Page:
Greens can make a gourmet mix

Life & Style Weekend - - GARDEN - with Angie Thomas Angie Thomas is a hor­ti­cul­tur­ist at Yates.

LET­TUCE is al­ways fan­tas­tic to have on hand dur­ing sum­mer, to cre­ate a healthy salad and add to a sand­wich or wrap. Home-grown let­tuce is not only con­ve­nient but also you can pick it at its most ten­der and sweet and for­get buy­ing bagged salad that quickly goes slimy in the fridge.

Yates Mesclun French Salad Mixed is a gourmet se­lec­tion of colour­ful greens like loose leaf let­tuce, en­dive, corn salad, pep­pery rocket and chicory.

Seed can be sown di­rect where plants are to grow in a sunny spot or raised in trays of seed rais­ing mix and the seedlings trans­planted when 3-4cm high.

To en­cour­age lots of rapid green growth, once the seedlings are es­tab­lished feed each week with a vegie and herb liq­uid plant food. It’s rich in ni­tro­gen to en­cour­age lots of de­li­cious leaves.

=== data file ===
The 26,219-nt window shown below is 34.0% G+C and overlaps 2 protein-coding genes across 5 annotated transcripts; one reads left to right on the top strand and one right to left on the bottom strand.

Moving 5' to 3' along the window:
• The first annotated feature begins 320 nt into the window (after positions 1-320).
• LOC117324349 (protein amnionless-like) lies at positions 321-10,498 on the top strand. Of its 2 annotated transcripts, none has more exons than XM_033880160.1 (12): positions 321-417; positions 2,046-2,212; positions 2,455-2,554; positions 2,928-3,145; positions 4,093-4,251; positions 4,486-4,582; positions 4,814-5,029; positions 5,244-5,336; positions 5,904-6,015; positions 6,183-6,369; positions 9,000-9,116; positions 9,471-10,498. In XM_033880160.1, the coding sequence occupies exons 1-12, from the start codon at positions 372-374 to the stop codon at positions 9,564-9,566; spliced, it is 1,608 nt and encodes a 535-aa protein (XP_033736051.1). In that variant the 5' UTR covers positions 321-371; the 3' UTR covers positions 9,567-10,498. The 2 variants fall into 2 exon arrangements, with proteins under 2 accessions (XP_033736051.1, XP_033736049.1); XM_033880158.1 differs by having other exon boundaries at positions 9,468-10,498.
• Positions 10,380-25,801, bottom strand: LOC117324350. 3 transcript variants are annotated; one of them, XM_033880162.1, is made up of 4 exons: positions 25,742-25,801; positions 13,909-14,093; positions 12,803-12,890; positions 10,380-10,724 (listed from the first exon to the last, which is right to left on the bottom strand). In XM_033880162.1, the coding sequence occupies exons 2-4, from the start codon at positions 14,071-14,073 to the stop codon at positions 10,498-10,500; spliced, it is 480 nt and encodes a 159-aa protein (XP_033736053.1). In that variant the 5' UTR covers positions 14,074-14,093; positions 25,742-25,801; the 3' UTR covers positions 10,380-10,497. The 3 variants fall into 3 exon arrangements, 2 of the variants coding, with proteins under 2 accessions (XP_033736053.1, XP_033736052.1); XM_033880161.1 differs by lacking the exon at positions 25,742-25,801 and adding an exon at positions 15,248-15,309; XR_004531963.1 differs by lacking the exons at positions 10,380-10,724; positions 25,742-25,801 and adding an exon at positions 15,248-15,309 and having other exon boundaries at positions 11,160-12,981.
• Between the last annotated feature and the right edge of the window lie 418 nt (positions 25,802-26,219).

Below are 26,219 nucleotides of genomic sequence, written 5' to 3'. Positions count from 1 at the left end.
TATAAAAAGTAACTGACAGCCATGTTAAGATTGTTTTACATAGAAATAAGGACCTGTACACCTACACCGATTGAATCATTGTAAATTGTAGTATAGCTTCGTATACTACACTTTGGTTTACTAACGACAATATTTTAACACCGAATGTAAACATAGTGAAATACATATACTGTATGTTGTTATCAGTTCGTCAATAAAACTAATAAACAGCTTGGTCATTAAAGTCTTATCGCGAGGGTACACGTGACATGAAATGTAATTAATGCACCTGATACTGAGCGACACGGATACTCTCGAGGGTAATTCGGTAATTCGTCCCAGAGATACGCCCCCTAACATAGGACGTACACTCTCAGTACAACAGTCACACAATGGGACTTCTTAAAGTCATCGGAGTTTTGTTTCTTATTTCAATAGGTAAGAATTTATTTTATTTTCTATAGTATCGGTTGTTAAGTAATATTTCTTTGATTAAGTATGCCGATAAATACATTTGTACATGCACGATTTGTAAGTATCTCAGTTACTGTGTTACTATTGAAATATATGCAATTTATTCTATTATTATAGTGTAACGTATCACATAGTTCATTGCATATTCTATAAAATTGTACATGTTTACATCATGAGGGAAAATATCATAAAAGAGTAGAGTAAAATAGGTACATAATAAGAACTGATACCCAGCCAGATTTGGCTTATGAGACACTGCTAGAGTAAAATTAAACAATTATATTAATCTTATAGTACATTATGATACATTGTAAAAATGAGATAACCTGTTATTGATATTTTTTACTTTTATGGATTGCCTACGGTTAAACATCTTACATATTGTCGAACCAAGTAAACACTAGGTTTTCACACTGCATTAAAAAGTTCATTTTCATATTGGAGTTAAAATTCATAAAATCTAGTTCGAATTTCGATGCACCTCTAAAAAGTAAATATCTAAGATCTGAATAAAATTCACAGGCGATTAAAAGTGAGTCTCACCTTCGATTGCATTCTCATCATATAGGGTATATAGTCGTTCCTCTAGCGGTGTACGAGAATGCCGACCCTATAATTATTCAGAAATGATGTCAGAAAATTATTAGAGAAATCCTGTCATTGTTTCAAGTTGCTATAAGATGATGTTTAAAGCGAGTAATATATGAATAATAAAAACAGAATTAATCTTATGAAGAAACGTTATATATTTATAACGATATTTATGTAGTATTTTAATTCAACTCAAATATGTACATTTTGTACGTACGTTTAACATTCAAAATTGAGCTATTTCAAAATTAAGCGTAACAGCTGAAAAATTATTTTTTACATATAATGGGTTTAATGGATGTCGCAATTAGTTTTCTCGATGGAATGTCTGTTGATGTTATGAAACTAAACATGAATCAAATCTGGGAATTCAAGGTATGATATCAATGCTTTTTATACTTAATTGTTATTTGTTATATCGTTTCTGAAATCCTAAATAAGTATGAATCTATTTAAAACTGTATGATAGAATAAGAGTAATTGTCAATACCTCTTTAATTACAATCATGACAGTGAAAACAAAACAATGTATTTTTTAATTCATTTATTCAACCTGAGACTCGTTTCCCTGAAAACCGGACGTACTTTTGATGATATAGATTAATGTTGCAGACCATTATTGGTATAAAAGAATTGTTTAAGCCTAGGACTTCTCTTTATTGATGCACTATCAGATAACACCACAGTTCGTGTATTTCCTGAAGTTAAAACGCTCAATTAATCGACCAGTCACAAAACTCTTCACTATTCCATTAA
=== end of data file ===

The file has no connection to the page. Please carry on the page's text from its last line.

Dwarf beans

Crisp and crunchy beans eaten straight from the gar­den are de­li­cious and they make a great ad­di­tion to stir fries and sal­ads. Dwarf (or bush) beans are easy to grow at home, don’t re­quire a trel­lis and are ideal for be­gin­ner gar­den­ers.

Beans for the trop­ics and sub trop­ics – In warm zones, try grow­ing snake beans dur­ing Jan­uary. Snake beans have long thin pods (they’re some­times called the “yard long” bean), which are best har­vested when the pods are young and sweet.

PHOTO: FILE

Grow let­tuce in sum­mer for a fresh ad­di­tion to sal­ads.

Newspapers in English

Newspapers from Australia

© PressReader. All rights reserved.